California Insurance Code Section 790.03 - Interpretation
In Waller v. Truck Ins. Exchange, Inc. (1995) 11 Cal.4th 1, the Supreme Court addressed the issue of whether plaintiffs may state causes of action for either breach of the implied covenant of good faith and fair dealing or violation of Insurance Code section 790.03 for unfair business practices, when the policy does not provide coverage by its terms.
The Supreme Court agreed with the Court of Appeal's conclusion that "because a contractual obligation is the underpinning of a bad faith claim, such a claim cannot be maintained unless policy benefits are due under the contract. (See, e.g., Love v. Fire Ins. Exchange (1990) 221 Cal.App.3d 1136, 1153.)" (Waller, at p. 35.)
Further, the Supreme Court expressed approval of the notion that "'there can be no cause of action for breach of the covenant of good faith or of any statutory duty' because the insurer defendant had properly denied the claim under the policy." (Ibid.)
The Waller court continued: "It is clear that if there is no potential for coverage and, hence, no duty to defend under the terms of the policy, there can be no action for breach of the implied covenant of good faith and fair dealing because the covenant is based on the contractual relationship between the insured and the insurer. ( Love v. Fire Ins. Exchange, supra, 221 Cal.App.3d 1136, 1151-1153.)
As the Love court observed, its 'conclusion that a bad faith claim cannot be maintained unless policy benefits are due is in accord with the policy in which the duty of good faith is firmly rooted.' ( Id. at p. 1153.)
The legal principle is based on general contract law and the long-standing rule '"that neither party will do anything which will injure the right of the other to receive the benefits of the agreement."' ( Gruenberg v. Aetna Ins. Co. (1973) 9 Cal.3d 566, 573, citing Communale v. Traders & General Ins. Co. (1958) 50 Cal.2d 654, 658; see also Egan v. Mutual of Omaha Ins. Co. (1979) 24 Cal.3d 809, 818.)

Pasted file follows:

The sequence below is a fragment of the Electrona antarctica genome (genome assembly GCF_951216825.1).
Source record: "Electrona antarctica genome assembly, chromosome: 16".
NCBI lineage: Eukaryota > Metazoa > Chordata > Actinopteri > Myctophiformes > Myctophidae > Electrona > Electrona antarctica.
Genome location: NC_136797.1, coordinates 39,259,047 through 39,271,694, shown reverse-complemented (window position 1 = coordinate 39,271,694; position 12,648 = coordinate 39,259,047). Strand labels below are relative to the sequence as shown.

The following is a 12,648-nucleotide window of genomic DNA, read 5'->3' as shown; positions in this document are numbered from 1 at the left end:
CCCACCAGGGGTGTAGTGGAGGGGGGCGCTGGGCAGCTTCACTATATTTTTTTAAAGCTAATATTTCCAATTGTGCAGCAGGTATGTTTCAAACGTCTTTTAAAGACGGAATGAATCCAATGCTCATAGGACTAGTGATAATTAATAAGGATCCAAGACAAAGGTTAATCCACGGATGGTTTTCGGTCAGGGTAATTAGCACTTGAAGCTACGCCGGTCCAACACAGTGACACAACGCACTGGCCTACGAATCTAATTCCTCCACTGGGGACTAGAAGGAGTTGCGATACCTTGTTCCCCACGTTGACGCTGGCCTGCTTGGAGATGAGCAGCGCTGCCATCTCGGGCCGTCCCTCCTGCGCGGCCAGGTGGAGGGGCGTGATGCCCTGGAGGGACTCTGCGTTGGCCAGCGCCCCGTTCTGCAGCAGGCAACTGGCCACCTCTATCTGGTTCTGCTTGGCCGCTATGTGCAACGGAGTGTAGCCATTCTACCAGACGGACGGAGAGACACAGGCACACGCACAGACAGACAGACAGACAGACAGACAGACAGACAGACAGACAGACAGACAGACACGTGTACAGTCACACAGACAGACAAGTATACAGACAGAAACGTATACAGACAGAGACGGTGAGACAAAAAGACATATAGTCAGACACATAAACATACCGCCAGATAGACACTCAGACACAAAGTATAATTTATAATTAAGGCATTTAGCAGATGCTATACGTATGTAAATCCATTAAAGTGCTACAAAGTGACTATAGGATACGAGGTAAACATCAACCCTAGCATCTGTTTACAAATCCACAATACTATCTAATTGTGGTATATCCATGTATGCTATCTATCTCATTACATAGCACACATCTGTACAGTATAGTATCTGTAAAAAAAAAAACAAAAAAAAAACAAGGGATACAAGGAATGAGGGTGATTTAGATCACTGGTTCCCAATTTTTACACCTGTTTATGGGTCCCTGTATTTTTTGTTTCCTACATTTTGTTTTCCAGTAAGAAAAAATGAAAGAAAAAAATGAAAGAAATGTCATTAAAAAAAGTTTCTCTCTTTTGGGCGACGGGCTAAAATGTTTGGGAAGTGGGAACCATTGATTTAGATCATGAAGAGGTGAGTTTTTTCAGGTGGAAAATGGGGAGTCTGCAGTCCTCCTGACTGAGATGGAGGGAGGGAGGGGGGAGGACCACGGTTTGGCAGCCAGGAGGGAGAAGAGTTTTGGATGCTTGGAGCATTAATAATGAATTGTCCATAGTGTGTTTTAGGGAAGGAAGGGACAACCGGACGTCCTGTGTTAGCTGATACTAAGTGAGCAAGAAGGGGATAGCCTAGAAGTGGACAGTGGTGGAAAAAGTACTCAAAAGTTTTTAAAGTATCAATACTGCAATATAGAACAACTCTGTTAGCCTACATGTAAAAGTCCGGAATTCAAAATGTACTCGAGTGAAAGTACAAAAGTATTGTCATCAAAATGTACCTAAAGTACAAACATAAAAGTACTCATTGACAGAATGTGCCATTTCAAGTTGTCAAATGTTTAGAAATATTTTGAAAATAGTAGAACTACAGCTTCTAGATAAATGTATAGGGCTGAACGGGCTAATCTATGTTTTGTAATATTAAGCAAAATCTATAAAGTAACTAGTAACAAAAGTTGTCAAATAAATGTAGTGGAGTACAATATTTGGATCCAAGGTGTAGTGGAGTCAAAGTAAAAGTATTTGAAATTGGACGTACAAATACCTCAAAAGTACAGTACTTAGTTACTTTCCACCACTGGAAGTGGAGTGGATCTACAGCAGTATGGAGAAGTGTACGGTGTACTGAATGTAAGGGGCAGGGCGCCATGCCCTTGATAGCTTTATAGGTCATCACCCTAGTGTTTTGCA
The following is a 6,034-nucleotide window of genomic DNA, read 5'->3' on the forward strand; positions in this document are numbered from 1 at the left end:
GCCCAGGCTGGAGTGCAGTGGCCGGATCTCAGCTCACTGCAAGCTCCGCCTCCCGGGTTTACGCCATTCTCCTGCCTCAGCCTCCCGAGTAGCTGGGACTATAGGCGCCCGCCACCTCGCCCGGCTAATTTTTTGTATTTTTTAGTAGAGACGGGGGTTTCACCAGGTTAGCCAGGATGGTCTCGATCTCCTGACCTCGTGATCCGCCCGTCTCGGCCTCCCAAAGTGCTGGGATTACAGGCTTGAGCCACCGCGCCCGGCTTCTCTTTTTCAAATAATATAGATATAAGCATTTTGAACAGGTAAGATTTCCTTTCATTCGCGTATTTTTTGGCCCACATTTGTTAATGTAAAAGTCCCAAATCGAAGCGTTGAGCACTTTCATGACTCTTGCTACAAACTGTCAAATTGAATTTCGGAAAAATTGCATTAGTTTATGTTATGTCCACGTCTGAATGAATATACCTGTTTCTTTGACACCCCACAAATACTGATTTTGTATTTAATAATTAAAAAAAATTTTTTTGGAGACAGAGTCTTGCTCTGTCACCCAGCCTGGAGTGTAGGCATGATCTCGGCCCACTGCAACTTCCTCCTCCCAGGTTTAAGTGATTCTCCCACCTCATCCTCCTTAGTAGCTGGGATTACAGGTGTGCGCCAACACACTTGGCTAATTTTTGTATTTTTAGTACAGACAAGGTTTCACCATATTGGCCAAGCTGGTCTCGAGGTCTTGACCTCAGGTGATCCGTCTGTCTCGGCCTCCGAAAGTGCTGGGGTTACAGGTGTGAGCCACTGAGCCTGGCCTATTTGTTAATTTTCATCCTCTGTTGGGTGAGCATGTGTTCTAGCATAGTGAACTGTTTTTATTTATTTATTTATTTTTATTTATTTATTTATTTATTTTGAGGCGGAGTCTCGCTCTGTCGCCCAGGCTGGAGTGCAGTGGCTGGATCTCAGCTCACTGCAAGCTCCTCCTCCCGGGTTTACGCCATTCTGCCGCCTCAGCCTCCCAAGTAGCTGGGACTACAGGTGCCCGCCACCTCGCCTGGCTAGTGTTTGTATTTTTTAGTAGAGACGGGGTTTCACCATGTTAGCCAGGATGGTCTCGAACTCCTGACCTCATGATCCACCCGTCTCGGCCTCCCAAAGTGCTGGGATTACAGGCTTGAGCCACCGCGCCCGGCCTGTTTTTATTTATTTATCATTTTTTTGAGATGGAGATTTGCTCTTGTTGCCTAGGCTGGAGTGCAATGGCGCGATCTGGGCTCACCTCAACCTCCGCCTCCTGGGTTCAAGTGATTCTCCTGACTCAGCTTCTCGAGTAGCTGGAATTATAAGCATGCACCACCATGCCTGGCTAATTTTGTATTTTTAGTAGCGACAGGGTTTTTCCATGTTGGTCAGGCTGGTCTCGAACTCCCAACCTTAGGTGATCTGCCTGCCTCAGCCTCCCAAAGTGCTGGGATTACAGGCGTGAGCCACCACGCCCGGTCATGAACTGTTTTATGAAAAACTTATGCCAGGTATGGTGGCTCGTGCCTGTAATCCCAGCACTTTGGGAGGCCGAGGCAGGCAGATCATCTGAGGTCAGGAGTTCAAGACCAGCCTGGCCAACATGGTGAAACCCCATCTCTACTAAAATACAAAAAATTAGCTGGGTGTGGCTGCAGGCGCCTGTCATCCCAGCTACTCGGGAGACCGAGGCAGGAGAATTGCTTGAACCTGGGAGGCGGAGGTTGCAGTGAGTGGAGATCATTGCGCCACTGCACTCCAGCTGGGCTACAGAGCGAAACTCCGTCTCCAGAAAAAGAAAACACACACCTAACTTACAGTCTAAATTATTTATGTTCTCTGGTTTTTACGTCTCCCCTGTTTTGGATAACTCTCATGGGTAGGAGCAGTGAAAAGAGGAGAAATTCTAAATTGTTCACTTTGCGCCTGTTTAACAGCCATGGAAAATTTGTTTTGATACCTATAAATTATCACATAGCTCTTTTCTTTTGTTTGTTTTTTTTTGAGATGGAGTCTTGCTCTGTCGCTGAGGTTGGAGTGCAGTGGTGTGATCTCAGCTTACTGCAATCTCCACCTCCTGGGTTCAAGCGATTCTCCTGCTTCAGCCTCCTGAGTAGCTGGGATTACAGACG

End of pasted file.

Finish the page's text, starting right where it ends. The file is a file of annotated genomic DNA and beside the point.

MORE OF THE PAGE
In sum, the covenant is implied as a supplement to the express contractual covenants, to prevent a contracting party from engaging in conduct that frustrates the other party's rights to the benefits of the agreement. ( Love, supra, 221 Cal.App.3d at p. 1153.)
Thus, as the Love court noted, when benefits are due an insured, 'delayed payment based on inadequate or tardy investigations, oppressive conduct by claims adjusters seeking to reduce the amounts legitimately payable and numerous other tactics may breach the implied covenant because' they frustrate the insured's right to receive the benefits of the contract in 'prompt compensation for losses.' (Ibid.)
Absent that contractual right, however, the implied covenant has nothing upon which to act as a supplement, and 'should not be endowed with an existence independent of its contractual underpinnings.' (Ibid.)" ( Waller v. Truck Ins. Exchange, Inc., supra, 11 Cal.4th at p. 36.)
In Coleman v. Republic Indemnity Ins. Co. (2005) 132 Cal.App.4th 403, the court held that an insurer's conduct--misleading the plaintiffs as to the applicable statute of limitations and advising the plaintiffs not to obtain the services of an attorney--did not reach the level of outrageousness necessary to support a cause of action for intentional infliction of emotional distress; the plaintiffs' claims were based on violations of statutory duties under Insurance Code section 790.03, and it was "well-settled" that the violation of those statutory duties does not in itself constitute the type of outrageous conduct that will support a cause of action for intentional infliction of emotional distress. (Coleman, supra, 132 Cal.App.4th at pp. 406, 417.)
Similarly, in Ricard v. Pacific Indemnity Co. (1982) 132 Cal.App.3d 886, allegations that the insurer refused to properly investigate a claim and accused the insured of " 'trying to put something over on' " the insurer did not constitute outrageous behavior.
Conversely, as Hailey points out, an insurer's conduct was outrageous in Fletcher v. Western National Life Ins. Co. (1970) 10 Cal.App.3d 376.
In Fletcher, the insurer "embarked upon a concerted course of conduct to induce plaintiff to surrender his insurance policy or enter into a disadvantageous 'settlement' of a nonexistent dispute by means of false and threatening letters and the employment of economic pressure based upon his disabled and, therefore impecunious, condition, (the very thing insured against) exacerbated by the insurer's malicious and bad faith refusal to pay plaintiff's legitimate claim." (Fletcher, supra, 10 Cal.App.3d at p. 392.)